If we set these reckless characters in the context of why Jesus is sharing this story in the first place, then this emphasis on grace becomes obvious. One way to understand this parable is found in the few short verses that begin today’s periscope.  We must remember that Jesus is talking to the Pharisees and the scribes who were grumbling because Jesus was welcoming sinners and tax collectors. And in addition to that, Jesus was doing something intimate, something that you do with friends – he was eating with them! Jesus is doing something new. Jesus is being gracious with all people. Jesus shows the religious leaders that the reign of God is about a reckless welcome of all people.

And so, this “parable ends with the implicit question: will the Pharisees and scribes join Jesus in welcoming and eating with sinners?”[3] And that same question rings true for us today as Christians; will we join Jesus in welcoming and eating with sinners? Will we recklessly embrace and reflect God’s grace and welcome?

Now, to be clear, reckless welcome and reckless grace is not uncalculated or harmful. In this context, I would argue, recklessness means taking a chance centered in God’s mission and identity. It means a calculated approach to respond with our God-given baptismal identity.  Okay, so with that, the question might be, “What might that look like?” Well, one faith community had this response:

The board of Union Theological Seminary gathered together in 2014 to look at their $108 million dollar endowment. The seminary was worried about the ways their actions contribute to global warming and the large amounts of carbon dioxide and other green house gases in the atmosphere. So, the board voted to divest their endowment from fossil fuel companies. They realized that their endowment alone would hardly cause fossil fuel giants to miss even half a heartbeat. However, the seminary’s president, Serene Jones, said, “as a seminary dedicated to social justice we have a critical call to live out our values in the world. ….It’s on moral ground that we pursue divestment, and on theological grounds that we trust that it matters.” She said, “The Christian term for this reckless hope in the power of God to use our decisions of conscience to transform the world is resurrection, and I have faith in the power of resurrection.”[4]  A seminary’s reckless hope and the power of the resurrection. The reckless grace of a prodigal father. The reckless welcome of our loving God.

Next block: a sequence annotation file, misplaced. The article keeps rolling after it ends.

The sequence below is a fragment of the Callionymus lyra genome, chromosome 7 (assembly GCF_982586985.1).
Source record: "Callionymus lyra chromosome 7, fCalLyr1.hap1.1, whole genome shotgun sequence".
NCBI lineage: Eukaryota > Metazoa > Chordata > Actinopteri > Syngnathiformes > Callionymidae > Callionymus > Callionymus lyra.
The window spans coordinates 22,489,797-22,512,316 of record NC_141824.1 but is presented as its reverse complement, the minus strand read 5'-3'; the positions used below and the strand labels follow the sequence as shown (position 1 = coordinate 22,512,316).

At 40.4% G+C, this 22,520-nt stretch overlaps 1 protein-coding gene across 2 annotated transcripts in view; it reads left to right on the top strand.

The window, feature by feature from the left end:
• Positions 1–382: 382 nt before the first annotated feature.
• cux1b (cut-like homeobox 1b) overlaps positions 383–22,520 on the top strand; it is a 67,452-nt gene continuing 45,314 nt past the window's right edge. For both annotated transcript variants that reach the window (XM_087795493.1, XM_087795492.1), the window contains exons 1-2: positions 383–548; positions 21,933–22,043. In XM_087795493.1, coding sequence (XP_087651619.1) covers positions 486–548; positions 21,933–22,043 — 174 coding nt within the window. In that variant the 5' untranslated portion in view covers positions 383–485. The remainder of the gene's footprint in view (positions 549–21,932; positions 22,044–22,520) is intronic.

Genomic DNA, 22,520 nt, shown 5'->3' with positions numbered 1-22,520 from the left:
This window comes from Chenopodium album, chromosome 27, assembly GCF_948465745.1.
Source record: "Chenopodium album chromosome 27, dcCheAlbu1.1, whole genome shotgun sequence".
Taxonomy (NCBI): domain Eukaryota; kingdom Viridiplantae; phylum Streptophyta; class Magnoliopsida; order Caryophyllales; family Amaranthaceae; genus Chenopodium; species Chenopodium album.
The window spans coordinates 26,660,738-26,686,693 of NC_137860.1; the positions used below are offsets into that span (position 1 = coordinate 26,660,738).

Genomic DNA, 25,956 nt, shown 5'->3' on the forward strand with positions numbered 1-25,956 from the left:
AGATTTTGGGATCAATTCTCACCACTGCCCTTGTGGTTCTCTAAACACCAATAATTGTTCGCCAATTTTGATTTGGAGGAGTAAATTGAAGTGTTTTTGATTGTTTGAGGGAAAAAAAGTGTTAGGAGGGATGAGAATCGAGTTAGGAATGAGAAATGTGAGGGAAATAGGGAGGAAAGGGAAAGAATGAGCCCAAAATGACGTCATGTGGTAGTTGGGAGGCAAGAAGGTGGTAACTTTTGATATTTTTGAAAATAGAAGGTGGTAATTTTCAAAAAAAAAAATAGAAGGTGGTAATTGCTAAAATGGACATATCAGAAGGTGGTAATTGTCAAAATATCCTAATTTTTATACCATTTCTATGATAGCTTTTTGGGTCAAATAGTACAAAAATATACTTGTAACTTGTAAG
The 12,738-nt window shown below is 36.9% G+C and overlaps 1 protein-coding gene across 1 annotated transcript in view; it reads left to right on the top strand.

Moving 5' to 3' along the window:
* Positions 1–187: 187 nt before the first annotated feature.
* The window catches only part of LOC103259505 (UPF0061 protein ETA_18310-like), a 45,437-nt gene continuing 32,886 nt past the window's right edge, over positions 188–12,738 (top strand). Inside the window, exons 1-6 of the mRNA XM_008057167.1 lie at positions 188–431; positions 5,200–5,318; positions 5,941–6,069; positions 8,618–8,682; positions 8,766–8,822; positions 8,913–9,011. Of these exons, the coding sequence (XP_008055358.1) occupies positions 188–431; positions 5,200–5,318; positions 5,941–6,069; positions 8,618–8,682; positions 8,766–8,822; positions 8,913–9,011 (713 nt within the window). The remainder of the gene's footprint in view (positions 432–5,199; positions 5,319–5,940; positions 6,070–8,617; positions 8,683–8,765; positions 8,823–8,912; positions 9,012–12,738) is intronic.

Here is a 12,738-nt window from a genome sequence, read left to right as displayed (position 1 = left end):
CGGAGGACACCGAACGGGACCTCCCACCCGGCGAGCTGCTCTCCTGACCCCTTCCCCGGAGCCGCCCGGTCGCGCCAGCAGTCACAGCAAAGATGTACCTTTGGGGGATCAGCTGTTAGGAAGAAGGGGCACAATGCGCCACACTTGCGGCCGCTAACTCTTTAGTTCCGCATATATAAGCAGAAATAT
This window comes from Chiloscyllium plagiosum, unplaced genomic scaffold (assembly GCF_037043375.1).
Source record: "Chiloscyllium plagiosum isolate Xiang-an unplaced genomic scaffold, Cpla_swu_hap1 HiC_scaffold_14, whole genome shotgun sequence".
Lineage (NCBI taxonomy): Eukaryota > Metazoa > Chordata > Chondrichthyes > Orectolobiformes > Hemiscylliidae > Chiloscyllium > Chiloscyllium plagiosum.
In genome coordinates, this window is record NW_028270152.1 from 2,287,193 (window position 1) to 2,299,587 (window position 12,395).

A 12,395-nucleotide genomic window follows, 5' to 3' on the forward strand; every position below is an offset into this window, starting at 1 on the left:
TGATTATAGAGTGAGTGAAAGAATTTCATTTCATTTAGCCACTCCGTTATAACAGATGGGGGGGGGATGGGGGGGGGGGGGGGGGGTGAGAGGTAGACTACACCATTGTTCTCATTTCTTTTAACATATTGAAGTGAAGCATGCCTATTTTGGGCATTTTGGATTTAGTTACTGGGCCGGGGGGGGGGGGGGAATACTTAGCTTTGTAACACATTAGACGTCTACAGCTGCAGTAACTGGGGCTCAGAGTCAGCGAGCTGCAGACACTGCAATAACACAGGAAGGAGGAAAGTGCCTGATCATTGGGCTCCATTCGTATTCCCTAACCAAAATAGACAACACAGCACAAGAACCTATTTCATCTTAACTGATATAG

Where are we reckless with love and grace in this world? Today the good news is that whether you’re like the older son and have been faithfully working and wondering when you’ll be noticed, or whether you’re like the younger son and have made some careless, hasty decision, God loves you. God is recklessly gracious. Our God is recklessly loving. Our God leads us to a reckless hope.  For our God loves you madly, deeply, truly, and abundantly.

Friends, remember your identity in baptism to work for justice and peace. Come to this table and be strengthened by the grace of God, who loves you beyond measure. Then, go out into the world this day being reckless with your grace and your love. Amen.

[1] https://www.psychologytoday.com/articles/200011/are-you-risk-taker

[2] http://www.holytextures.com/2010/02/luke-15-1-3-11b-32-year-c-lent-4-sermon.html

[3] Hoppe, Leslie J. Preaching the Revised Common Lectionary: Feasting on the Word, Year C, Volume 2: Lent through Eastertide. “Fourth Sunday in Lent, Luke 15:1-3, 11b-32, Exegetical Perspective.”

[4] http://www.christiancentury.org/article/2014-07/faith-communities-are-dumping-their-fossil-fuel-investments